CAMBRIDGE, Mass. -- The dearth of IT funding and subsequent backup of computing projects in the past few years have created an expanding number of rogue IT projects in the enterprise that are difficult
These so-called shadow IT organizations usually operate under the radar of the IT staff, and as such, create potential security headaches for administrators who are trying to build a wall of protection around the enterprise, according to Dennis Moreau, chief technology officer at Configuresoft Inc., of Colorado Springs, Colo., who spoke Wednesday at the Information Systems Audit and Control Association's annual conference.
"They are the principal place
where denial-of-service attacks take place," Moreau said.
The main problem with IT projects formed outside of the IT department is that IT does not know they exist, and therefore, they invite network breaches because they are unprotected. The big worry in enterprises today is that these projects don't comply with government regulations, including the Sarbanes-Oxley Act of 2002, which deals with public accounting reform.
"For me, it comes down to the back end, to cost, and more and more, to compliance," said L. Kent, a security architect at Monsanto Co., the global agricultural and biotechnology company based in St. Louis. "Shadow IT is not cognizant of the compliance world."
It springs up to meet a need
Moreau said that to deal with IT projects that don't go through proper channels, IT security officers need to understand why they exist. "There is a gap between the abilities of [the information technology department] and business needs, and that gap has to be closed," he said.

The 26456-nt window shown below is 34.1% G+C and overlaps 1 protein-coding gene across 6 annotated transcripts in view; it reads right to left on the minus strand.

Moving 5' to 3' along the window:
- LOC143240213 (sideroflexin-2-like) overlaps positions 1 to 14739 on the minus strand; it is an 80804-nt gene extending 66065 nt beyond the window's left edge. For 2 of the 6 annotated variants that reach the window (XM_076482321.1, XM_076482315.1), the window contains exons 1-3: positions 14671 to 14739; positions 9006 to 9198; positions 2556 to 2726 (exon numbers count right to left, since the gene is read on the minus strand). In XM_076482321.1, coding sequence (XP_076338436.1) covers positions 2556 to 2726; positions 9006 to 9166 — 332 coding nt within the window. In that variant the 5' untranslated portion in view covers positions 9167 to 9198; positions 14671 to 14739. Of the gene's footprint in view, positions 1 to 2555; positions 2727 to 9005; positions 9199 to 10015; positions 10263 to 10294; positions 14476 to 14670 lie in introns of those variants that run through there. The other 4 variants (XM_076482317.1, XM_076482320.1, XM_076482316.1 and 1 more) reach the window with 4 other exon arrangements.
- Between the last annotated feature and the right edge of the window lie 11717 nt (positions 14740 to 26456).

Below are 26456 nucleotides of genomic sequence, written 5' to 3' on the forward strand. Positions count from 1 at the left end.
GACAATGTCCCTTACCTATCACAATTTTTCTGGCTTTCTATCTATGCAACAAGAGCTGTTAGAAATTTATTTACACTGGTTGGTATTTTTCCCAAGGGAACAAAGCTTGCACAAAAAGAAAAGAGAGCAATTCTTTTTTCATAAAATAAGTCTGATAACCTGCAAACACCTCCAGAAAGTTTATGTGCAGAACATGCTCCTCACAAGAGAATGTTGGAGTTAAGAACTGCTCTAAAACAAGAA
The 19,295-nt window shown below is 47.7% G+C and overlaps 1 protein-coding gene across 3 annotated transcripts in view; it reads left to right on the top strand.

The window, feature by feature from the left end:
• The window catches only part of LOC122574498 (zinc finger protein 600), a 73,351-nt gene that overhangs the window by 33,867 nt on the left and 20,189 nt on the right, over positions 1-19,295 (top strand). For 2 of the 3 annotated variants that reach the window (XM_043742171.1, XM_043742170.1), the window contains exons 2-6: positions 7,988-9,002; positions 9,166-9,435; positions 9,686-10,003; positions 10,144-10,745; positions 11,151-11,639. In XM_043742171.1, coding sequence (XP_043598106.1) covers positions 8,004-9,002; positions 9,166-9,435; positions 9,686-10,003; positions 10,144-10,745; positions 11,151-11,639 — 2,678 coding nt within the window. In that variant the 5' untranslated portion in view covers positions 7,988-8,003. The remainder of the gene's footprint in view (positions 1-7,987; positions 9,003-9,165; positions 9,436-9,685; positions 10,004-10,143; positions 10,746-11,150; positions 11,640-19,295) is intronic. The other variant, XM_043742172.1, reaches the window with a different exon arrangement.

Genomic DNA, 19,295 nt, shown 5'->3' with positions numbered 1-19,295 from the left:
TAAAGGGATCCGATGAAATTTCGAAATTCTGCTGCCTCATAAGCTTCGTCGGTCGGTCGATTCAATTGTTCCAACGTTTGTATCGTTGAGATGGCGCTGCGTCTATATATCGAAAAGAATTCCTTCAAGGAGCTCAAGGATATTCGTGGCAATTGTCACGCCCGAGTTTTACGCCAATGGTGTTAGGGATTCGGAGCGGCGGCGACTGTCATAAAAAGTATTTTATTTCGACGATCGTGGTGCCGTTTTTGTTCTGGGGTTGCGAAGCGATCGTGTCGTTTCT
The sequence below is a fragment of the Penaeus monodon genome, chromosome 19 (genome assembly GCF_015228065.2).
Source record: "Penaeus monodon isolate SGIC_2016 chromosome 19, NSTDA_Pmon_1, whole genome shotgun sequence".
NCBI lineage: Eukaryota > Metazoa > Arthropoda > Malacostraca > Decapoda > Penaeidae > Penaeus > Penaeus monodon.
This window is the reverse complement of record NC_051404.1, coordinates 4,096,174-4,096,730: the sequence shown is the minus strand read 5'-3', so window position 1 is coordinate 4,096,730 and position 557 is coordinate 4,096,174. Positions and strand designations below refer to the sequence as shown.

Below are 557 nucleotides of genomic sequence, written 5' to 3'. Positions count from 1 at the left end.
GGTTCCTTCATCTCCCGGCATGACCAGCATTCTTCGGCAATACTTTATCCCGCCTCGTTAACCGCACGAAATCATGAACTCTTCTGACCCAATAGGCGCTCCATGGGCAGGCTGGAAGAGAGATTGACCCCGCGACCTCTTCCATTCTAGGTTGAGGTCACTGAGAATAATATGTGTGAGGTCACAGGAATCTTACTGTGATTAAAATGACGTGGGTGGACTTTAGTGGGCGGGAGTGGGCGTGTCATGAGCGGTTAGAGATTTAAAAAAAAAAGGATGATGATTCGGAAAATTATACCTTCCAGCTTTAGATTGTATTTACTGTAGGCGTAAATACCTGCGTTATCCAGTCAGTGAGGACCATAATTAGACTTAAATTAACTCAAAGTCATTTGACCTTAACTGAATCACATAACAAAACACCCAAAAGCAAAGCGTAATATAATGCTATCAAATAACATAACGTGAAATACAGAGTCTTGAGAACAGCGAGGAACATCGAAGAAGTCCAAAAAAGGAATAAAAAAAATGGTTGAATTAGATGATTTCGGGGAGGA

Further, there is
a lot of effort put forth to protect networks at the operating system level, but unfortunately, not at the network-transport level. This is where most of the risk occurs, Moreau said.
Moreau said that even though Microsoft is getting better at securing its OS and is providing more and better patching, the number and type of exploits are increasing. Also, traditional means of fighting security breaches, such as locking down an environment, central provisioning, central policy enforcement and taking a defensive posture, don't work in the case of protecting against attacks on systems that are not sanctioned through normal IT channels.
Moreau said IT managers must acknowledge these projects and accommodate them. He suggests offering help to shape them and provide transition planning. And he recommends aligning IT standards and processes with emerging needs.
Ways to uncover an unauthorized project
Moreau suggested that IT managers use tools already at their disposal to discover these projects within the enterprise. Some tried-and-true methods include checking buying activity in purchasing departments, and through network scanning.
But there are some richer forensic methods, as well. Passive approaches involve reviewing domain controllers, logs, directories, address resolution caches and directory logs. Active methods include ping sweeps and network address translation (NAT) filtering.
The benefits of bringing shadow IT projects into the corporate fold can be greater cost savings and improved service levels, Moreau said.
Administrators and managers don't expect the problem to go away overnight. Rather, the existence of shadow IT will likely be ongoing for a long time.
"We just have to keep our eyes open for it," said Wilfred Sin, a security expert for Banca di Roma, in New York. "We have to keep on monitoring [the situation]."